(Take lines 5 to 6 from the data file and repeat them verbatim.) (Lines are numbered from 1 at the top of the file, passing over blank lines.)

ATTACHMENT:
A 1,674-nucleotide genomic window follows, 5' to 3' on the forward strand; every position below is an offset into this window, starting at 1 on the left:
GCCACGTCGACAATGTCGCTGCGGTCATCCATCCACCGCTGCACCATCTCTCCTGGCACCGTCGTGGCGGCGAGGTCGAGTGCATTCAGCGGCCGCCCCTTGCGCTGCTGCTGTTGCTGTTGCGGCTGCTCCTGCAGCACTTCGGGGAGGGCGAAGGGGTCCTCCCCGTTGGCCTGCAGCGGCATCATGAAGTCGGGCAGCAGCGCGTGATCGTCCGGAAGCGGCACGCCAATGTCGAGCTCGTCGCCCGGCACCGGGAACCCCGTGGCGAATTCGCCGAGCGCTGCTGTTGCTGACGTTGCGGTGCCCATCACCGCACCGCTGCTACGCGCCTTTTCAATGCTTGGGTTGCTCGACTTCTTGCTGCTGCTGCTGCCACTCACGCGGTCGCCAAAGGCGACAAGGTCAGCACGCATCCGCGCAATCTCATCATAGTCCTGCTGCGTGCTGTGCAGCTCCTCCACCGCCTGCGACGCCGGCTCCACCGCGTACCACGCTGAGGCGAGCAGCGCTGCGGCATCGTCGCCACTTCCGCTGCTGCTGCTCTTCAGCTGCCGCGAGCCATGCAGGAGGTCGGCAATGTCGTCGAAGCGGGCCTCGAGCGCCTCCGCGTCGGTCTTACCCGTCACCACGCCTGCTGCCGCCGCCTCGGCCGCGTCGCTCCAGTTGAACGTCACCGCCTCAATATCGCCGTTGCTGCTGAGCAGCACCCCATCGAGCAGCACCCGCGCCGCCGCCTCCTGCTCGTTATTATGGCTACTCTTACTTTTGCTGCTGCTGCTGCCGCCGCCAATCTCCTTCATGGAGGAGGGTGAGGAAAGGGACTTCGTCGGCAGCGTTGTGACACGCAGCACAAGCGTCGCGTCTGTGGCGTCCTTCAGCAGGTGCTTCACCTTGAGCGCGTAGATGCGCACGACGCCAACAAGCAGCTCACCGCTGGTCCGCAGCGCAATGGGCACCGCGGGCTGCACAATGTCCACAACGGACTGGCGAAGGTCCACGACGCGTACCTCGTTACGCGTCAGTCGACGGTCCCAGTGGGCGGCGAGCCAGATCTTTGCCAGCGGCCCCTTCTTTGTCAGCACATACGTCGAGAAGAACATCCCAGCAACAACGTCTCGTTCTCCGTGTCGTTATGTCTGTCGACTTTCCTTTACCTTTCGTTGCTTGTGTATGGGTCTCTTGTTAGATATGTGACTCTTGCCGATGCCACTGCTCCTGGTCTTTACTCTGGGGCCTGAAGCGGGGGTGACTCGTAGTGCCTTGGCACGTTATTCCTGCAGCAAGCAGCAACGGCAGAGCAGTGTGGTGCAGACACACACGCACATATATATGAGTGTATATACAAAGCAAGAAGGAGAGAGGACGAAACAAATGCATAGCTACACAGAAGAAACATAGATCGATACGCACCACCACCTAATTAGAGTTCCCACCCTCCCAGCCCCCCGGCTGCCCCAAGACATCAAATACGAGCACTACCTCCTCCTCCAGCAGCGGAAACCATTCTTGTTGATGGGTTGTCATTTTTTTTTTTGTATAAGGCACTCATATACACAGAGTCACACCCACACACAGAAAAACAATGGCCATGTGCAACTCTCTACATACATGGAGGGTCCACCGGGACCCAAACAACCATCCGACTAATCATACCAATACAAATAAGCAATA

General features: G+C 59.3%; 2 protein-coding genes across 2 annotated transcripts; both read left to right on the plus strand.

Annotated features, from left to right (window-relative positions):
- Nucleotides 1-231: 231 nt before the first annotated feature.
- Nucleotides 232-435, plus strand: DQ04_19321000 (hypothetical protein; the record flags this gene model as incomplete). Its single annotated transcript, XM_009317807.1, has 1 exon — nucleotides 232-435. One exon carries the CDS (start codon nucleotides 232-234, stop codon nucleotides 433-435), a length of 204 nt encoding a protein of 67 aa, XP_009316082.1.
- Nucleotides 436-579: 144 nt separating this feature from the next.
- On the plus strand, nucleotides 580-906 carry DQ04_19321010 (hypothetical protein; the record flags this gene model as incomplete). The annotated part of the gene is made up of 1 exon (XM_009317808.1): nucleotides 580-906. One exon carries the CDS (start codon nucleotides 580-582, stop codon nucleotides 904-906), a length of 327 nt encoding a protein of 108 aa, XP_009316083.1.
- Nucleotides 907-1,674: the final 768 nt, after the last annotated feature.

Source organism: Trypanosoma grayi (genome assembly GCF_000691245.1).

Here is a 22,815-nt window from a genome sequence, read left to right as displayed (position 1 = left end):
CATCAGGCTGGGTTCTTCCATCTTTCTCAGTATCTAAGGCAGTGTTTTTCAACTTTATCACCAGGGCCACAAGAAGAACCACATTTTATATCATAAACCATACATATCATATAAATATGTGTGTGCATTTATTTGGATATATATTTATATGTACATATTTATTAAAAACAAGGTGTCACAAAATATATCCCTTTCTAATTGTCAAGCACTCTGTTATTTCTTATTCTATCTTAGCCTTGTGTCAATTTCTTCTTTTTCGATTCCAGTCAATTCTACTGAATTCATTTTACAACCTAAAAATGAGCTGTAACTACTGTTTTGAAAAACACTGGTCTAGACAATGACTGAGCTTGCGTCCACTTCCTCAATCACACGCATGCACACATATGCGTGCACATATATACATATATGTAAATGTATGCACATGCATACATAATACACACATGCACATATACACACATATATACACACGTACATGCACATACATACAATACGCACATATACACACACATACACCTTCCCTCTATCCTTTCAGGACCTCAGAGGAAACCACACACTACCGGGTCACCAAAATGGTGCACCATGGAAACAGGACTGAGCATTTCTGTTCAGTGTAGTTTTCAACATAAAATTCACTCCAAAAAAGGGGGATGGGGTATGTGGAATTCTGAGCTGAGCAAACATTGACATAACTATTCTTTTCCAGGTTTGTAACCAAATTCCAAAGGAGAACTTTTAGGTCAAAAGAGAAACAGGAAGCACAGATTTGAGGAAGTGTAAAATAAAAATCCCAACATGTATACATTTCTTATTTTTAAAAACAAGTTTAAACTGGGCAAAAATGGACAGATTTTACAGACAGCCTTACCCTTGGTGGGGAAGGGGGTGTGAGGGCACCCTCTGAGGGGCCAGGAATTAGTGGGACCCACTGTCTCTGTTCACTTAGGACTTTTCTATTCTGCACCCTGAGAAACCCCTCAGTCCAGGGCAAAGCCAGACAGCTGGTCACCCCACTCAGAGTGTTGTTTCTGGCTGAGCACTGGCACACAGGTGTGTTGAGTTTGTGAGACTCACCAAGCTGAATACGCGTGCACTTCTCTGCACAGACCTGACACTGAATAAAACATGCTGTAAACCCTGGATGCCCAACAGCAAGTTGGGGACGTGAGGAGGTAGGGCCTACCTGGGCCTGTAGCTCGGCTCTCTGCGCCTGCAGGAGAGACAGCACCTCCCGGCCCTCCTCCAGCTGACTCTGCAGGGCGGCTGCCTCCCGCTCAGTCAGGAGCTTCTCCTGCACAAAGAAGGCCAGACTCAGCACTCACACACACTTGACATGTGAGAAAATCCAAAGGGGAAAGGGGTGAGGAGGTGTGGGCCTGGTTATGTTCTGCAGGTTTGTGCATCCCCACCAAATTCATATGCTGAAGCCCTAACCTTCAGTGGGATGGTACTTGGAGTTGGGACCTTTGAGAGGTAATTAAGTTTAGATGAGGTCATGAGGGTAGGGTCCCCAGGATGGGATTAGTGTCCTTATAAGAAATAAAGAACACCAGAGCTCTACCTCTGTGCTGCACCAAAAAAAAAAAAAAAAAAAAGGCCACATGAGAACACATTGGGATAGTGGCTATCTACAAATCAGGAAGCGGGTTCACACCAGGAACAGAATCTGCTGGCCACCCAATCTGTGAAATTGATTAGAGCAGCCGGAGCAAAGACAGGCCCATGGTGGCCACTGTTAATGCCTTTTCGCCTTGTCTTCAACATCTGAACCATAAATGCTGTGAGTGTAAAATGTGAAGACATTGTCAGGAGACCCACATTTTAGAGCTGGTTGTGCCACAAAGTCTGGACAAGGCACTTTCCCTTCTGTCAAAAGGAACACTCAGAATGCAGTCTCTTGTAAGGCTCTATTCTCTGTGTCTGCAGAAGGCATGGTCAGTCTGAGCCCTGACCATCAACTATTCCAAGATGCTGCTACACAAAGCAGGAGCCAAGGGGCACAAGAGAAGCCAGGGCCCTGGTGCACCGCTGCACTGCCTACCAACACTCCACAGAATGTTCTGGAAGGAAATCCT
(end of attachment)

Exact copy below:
- Nucleotides 1-231: 231 nt before the first annotated feature.
- Nucleotides 232-435, plus strand: DQ04_19321000 (hypothetical protein; the record flags this gene model as incomplete). Its single annotated transcript, XM_009317807.1, has 1 exon — nucleotides 232-435. One exon carries the CDS (start codon nucleotides 232-234, stop codon nucleotides 433-435), a length of 204 nt encoding a protein of 67 aa, XP_009316082.1.